Benefits of Piano
The benefits of early childhood musical training are well-known and research continues to document the lifelong benefits of guiding your child into the world of music. Children who are introduced to musical education benefit across the whole spectrum of human development, including mental, emotional and physical abilities:
- Preschoolers given piano training scored a 36% increase in visual-spatial learning compared to other children.
- Students with musical training scored 51 points higher on the verbal SATS and 39 points higher on the math section than the national average. – From Change Your Brain, Change Your Life, by Daniel G. Amen, M.D.
- Six-year old given music instruction showed an increase in IQ, according to a recent study documented by PBS.
- Early musical training strengthens auditory processing skills that can last a lifetime, as reported by the New York Times.
- Adults who received music training before the age of 12 have a better memory for spoken words than those who did not, as documented by scientists at the University of Hong Kong.
- Students enrolled in formal music instruction did better in Algebra thatn those without music instruction, according to Barbara H. Helmrich of the College of Notre Dame of Maryland.
- Children who pursue progresively more difficult music training demonstrate superior reading skills over other students, according to researchers from Long Island University.
- Music instruction has been shown to have a positive effect on verbal skills in children in as little as 20 days according to a study by Sylvain Moreno, Rotman Research Institute.
- Musical instruction prior to the age of 7 can lead to greater lifelong brain plasticity, according to Christopher J. Steele of Concordia University.
- Neural changes due to childhood music instruction are retained in adulthood, according to Erika Skoe of the Auditory Neuroscience Laboratory.
- Young children who take music lessons show improved memory over the course of a year compared to children who do not receive musical training,as reported by Science Daily.
- Even older adults can achieve cognitive benefits from piano instruction that mitigate age-related impairment, according to J. A. Bugosa of East Carolina University.
Benefits of Violin, Viola and Cello
There is a mystique that surrounds the string instruments. Children often are attracted to how sophisticated it looks to play a string instrument.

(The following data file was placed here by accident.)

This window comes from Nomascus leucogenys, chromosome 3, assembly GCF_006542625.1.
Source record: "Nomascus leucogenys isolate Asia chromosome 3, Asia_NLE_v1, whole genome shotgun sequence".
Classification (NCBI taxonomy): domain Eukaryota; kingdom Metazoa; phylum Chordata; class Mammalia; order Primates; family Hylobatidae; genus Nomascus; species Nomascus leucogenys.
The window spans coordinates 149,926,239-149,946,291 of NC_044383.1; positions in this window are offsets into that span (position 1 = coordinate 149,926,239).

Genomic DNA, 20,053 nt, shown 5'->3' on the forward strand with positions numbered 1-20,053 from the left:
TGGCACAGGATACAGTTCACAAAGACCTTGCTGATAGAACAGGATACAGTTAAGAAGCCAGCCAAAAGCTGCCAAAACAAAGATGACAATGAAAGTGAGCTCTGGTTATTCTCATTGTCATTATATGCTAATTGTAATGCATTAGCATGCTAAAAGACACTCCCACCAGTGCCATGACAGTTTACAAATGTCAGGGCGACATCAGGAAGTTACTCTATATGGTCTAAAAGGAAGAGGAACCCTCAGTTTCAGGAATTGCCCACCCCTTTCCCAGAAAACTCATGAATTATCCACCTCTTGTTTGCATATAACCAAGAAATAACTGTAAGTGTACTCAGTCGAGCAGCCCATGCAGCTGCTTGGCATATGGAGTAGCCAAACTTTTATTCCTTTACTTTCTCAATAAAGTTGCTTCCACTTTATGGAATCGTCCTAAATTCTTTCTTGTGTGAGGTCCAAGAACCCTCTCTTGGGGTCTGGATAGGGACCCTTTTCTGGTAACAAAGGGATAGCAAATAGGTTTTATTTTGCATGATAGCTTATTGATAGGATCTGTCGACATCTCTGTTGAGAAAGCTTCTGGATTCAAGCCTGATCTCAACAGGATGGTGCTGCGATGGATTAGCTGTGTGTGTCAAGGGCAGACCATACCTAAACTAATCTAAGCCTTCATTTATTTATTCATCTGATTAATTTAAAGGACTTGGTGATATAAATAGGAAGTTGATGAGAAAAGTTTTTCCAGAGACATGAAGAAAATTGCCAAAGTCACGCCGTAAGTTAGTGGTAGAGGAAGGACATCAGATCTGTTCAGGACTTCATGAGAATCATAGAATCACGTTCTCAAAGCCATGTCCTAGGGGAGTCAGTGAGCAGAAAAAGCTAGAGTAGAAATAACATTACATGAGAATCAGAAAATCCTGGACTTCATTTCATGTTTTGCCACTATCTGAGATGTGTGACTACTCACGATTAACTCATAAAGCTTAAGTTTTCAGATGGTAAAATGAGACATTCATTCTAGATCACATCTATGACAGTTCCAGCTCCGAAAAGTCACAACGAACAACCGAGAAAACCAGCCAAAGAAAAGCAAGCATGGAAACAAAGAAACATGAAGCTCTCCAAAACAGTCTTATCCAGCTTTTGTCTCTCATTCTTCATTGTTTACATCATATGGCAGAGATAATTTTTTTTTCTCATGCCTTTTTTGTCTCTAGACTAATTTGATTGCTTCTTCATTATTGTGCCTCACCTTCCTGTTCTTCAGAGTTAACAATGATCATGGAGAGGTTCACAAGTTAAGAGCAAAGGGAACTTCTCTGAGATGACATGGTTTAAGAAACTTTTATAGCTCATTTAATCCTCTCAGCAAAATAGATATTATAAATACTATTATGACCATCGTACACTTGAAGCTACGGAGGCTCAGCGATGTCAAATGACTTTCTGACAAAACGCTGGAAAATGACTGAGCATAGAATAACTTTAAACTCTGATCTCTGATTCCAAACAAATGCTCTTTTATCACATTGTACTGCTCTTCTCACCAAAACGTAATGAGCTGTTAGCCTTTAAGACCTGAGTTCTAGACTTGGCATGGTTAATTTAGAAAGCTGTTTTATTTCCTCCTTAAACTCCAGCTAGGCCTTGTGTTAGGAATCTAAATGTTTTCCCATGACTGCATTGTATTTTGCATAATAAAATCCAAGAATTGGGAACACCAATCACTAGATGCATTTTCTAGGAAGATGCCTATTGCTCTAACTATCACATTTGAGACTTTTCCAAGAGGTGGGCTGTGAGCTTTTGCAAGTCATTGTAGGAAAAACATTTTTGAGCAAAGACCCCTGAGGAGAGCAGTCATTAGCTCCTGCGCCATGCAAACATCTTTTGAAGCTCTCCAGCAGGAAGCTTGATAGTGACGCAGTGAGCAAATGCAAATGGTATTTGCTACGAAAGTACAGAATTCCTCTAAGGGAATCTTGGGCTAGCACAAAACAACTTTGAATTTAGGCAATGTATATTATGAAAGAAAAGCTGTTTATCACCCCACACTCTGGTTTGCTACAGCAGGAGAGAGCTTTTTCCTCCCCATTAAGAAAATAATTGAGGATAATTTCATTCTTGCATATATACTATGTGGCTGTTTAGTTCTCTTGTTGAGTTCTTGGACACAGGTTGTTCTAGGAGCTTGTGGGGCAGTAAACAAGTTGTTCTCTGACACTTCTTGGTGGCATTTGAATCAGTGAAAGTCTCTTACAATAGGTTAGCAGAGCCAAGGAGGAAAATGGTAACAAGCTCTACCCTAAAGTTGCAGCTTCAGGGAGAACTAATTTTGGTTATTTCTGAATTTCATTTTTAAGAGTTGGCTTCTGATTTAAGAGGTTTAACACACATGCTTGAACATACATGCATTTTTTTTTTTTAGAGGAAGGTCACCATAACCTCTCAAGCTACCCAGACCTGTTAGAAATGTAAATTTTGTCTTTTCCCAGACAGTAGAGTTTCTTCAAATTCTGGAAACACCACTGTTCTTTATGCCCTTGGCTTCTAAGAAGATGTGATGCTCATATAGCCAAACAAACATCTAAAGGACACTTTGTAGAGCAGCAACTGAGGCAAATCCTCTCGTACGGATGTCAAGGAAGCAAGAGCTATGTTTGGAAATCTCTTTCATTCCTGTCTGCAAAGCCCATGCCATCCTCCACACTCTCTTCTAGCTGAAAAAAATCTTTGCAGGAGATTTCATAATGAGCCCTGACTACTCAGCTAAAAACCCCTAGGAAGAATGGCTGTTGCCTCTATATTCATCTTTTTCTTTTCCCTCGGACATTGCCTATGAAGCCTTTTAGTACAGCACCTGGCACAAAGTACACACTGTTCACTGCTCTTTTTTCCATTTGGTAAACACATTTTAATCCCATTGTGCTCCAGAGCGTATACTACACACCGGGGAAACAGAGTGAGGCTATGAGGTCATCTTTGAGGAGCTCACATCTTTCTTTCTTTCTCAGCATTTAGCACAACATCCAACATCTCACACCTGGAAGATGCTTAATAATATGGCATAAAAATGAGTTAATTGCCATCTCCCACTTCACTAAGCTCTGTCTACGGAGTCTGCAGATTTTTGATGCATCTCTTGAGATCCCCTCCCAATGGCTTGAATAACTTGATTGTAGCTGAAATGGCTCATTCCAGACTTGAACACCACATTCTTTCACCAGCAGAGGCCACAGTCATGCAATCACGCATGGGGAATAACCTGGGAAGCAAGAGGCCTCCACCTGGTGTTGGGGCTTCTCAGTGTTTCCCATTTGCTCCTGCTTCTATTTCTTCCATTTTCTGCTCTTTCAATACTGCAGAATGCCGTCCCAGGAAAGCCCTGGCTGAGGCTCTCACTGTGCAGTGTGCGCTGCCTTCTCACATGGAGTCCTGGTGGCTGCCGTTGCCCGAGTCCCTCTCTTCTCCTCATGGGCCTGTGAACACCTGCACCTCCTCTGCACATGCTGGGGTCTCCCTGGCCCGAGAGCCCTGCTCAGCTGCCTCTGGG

Physical Benefits of Learning Violin, Viola and Cello for Children
- A child learning the violin, viola or cello reaps many benefits from it.
- Physically, your child gains strength and flexibility in the upper body.
- Due to developing the skills and muscle memory needed for playing, their arms and fingers get stronger as they learn exciting and new techniques.
- Your child’s posture generally improves, due to strengthening his back, shoulders, and upper arms.
- His/her back will get stronger, because of the need to sit up straight while playing. His shoulders and upper arms bear the extra weight of the instrument and its bow, as well as the weight of his own arms!
- His/Her little fingers will gain strength, as well, on both hands. The left hand’s fingers will gain nimbleness, also, because quick movements as it presses down the strings of the violin or viola.
- His/ her right hand will learn to control the bow and coordinate its movements with the left hand.
How your Child’s Mind Benefits from Learning a String Instrument
- A study at the Institute for Music and the Mind at McMaster University in West Hamilton concluded that playing violin, viola or cello tends to improve children’s concentration. Essentially, when a youngster plays an instrument, changes tend to occur in your child’s mind and brain:
- Improved attention span and focus – Your child must focus on learning both the violin, viola or cello itself and how to read music
- Sharpened memory – A student will need to memorize both physical movements to make music, as well as how to read music
- Improved self-discipline – To have the violin, viola or cello sound right, your child will need to practice certain skills over and over. The largest amount of changes brought about by musical training, that study also found, is between the ages of 10 and 13. However, children younger than 10 and older than 13 certainly reap similar benefits as well!
Learning music in general helps children with their general communication skills as well, another study concluded. Young musicians who have taken three or more years of musical training tend to show improvements in “verbal ability and visual pattern completion”.
And in yet another study, published in the Psychology of Music, the authors tracked two groups of children in second grade over the course of three years. One group was given regular lessons over the course of the three years, the other group was given no music lessons at all as a control for the study. At the end of the three years, a standard test was given to both groups to asses their “significantly better vocabulary and verbal sequencing scores than did the non-music-learning control group” knowledge. These scores showed an improvement in skills that are fundamental to children acquiring and improving their reading skills.
To enroll your child in private piano, guitar, ukulele, violin, viola or cello lessons or for additional information, please contact:
Julie Zupan, Founder and Director
Old Town Music School
120 South Royal Street
Alexandria, Virginia 22314
9:00 am – 12:00 pm Monday
9:00 am – 1:00 pm Tuesday and Wednesday
9:00 am – 12:00 Thursday
9:00 am – 3:00 pm Friday
Voicemail and Text all other times.
Your email inquiry will receive a response within 24 hours.